Finally, and more pertinently, the Government must intervene in real troublespots to create what the BCC calls "opportunity zones". Hughes is absolutely right. In many ways what we now need is for the coalition to come up with an old-fashioned industrial policy – not in a Mandelsonian way of spraying money indiscriminately at certain industries – but one which directs business and funds to carefully selected areas. For example, places where there are structural employment problems – towns such as Rochdale, parts of the North-east and Wales, and black-spots in Brighton and Hastings, where much of the population depend on the state, either for work or welfare. New businesses could be attracted to these zones with a menu of incentives, ranging from tax-breaks to a holiday on paying business rates, even National Insurance, for a limited period.
While the companies I've mentioned – Smith, Hadley and Malvern – are forging ahead with new plans, each of them cites big obstacles to growth which they claim government could change. For example, Smith isn't eligible for R&D credits or other incentives, even though it trains highly skilled workers and designs its own courses for apprentices. Hadley says its biggest problem is the lack of state-backed export trade credit insurance now that the private insurance industry has withdrawn from certain markets. And Malvern says it's hard to find suitably skilled employees – from administrators to PhD-level engineers – one of the reasons it has moved its factories abroad – to India and the US. This seems inconceivable when you consider the number of graduates out of work; either they don't want to move to Malvern or a generation has been encouraged to study the wrong subjects. Either way, it's tragic.
Osborne has done the easy bit. Now he's got to show he can creative as well as slash. Quite rightly, he will argue that by cutting spending so drastically we will have more benign conditions for growth: low interest rates, the UK's lowest borrowing costs for a year, and the beginnings of confidence. He's got the perfect chance to show this more lateral side when the coalition presents its "growth" White Paper in a few weeks' time.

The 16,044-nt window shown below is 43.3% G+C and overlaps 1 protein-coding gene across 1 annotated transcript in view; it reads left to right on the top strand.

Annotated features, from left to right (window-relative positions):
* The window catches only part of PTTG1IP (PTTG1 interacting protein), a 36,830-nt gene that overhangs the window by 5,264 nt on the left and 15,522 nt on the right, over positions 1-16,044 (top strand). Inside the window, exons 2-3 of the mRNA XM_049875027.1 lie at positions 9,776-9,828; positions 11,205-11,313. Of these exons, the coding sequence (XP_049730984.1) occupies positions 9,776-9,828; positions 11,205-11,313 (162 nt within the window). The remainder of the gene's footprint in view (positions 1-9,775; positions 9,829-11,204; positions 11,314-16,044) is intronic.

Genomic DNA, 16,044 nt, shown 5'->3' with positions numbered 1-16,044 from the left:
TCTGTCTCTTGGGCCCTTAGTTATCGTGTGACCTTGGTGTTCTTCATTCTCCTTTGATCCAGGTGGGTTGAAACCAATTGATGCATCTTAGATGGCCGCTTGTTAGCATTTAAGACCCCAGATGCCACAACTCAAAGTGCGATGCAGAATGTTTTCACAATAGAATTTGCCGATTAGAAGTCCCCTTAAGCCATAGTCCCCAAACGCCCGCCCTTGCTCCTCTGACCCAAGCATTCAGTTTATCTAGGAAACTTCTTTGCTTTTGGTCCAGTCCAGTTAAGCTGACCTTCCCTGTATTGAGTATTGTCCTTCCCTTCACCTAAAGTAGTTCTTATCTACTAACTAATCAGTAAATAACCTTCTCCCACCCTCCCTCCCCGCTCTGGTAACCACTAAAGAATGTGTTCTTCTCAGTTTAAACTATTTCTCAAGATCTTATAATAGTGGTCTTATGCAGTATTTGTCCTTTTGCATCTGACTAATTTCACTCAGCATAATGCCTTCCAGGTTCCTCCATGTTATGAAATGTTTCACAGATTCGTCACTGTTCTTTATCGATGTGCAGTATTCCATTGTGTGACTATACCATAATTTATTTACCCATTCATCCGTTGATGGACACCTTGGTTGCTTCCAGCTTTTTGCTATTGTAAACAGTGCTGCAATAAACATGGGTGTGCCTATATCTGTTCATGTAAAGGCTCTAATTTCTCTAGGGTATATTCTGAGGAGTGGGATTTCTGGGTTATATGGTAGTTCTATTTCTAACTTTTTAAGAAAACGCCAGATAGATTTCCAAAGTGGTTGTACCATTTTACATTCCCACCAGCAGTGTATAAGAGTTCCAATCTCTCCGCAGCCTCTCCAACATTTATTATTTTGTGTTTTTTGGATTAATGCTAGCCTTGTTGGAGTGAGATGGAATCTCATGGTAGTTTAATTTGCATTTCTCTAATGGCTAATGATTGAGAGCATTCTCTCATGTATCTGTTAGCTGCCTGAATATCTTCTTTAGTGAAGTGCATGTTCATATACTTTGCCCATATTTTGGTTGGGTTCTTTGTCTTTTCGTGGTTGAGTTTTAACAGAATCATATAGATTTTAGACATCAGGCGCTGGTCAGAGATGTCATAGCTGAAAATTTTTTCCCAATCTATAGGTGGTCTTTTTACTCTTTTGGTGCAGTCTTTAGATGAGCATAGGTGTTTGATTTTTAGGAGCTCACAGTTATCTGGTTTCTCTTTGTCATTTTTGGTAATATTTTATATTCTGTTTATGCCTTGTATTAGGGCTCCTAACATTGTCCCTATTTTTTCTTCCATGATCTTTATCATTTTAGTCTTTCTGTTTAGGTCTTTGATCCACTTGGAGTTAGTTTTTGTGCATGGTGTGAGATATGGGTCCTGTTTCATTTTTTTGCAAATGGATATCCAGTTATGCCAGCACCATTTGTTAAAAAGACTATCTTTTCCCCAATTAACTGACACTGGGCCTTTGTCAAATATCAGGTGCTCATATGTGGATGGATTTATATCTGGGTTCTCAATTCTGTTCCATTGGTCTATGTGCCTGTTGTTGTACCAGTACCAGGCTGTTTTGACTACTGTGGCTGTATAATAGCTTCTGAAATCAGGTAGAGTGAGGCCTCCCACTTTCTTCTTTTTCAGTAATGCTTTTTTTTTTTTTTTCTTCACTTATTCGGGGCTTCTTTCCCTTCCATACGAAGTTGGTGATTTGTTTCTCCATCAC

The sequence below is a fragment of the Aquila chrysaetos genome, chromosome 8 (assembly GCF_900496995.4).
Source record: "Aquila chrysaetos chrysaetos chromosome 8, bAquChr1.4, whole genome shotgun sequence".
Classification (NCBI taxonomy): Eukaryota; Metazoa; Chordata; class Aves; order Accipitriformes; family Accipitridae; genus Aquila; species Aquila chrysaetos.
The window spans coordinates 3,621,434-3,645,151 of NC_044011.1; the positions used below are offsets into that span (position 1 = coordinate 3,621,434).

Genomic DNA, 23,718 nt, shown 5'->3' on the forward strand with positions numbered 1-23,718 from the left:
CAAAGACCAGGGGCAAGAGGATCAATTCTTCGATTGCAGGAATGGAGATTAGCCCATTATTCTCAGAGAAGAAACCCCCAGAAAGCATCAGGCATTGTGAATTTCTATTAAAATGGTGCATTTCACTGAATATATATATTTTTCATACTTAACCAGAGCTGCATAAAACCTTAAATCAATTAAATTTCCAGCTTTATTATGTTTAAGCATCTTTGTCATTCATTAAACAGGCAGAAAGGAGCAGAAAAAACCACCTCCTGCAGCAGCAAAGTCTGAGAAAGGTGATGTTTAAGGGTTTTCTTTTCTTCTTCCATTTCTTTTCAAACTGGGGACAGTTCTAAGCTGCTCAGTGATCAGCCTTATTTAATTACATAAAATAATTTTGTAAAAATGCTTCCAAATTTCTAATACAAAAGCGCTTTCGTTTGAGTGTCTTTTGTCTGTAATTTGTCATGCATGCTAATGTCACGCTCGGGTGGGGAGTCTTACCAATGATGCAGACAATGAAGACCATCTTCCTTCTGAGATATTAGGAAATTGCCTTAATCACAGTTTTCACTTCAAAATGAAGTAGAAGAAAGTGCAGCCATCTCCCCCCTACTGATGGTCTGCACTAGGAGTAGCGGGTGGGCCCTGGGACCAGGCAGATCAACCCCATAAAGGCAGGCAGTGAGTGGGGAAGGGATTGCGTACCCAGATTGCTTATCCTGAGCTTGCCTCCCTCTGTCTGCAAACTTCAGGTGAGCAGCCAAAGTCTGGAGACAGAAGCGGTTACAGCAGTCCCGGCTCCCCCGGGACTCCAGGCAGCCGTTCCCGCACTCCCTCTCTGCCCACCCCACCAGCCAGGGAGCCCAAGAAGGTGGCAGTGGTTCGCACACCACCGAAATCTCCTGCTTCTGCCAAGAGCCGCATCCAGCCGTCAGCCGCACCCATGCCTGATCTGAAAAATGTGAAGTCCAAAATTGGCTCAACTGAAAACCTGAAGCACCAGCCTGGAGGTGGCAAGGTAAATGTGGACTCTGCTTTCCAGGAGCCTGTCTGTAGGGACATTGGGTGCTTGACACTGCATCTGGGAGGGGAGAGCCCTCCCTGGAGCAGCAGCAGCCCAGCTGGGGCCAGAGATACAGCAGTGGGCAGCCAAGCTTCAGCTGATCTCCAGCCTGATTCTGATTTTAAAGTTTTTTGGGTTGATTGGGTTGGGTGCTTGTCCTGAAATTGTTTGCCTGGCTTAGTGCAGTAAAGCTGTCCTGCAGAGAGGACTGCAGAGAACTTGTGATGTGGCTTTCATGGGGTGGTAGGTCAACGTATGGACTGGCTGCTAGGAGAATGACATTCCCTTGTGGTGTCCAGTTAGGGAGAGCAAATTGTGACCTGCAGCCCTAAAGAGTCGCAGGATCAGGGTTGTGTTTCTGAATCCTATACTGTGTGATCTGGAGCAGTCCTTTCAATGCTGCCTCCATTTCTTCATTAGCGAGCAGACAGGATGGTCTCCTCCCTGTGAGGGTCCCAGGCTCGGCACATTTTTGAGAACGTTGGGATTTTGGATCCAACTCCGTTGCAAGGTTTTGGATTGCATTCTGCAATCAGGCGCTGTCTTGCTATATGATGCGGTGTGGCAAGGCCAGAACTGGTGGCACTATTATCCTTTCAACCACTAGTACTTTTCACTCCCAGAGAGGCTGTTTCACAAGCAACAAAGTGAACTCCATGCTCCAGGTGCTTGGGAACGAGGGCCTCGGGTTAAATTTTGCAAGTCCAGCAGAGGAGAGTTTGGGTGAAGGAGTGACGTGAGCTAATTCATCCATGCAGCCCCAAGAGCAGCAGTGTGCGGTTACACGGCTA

Osborne should call it his jobs charter, and it should come up with really lateral, concrete ways of keeping the public on side. But it must also get the entrepreneurs investing; to start with, he should look at opportunity zones, more apprenticeships and more training for adults. Brendan Barber, the general secretary of the TUC, has warned that the cuts will bring misery today and moonshine tomorrow. If Osborne is clever, he could spread a little sunshine; not just across the private sector, but in the public sector too. One of the most marked features of the recession of the past two years is how private industry and the unions have worked together to mitigate big job losses through a combination of pay cuts, part-time working, job sharing and natural wastage. With some thought, it must be possible for all those affected by the cuts, such as local councils and schools, to take a similar approach. Look across the Channel for the alternative.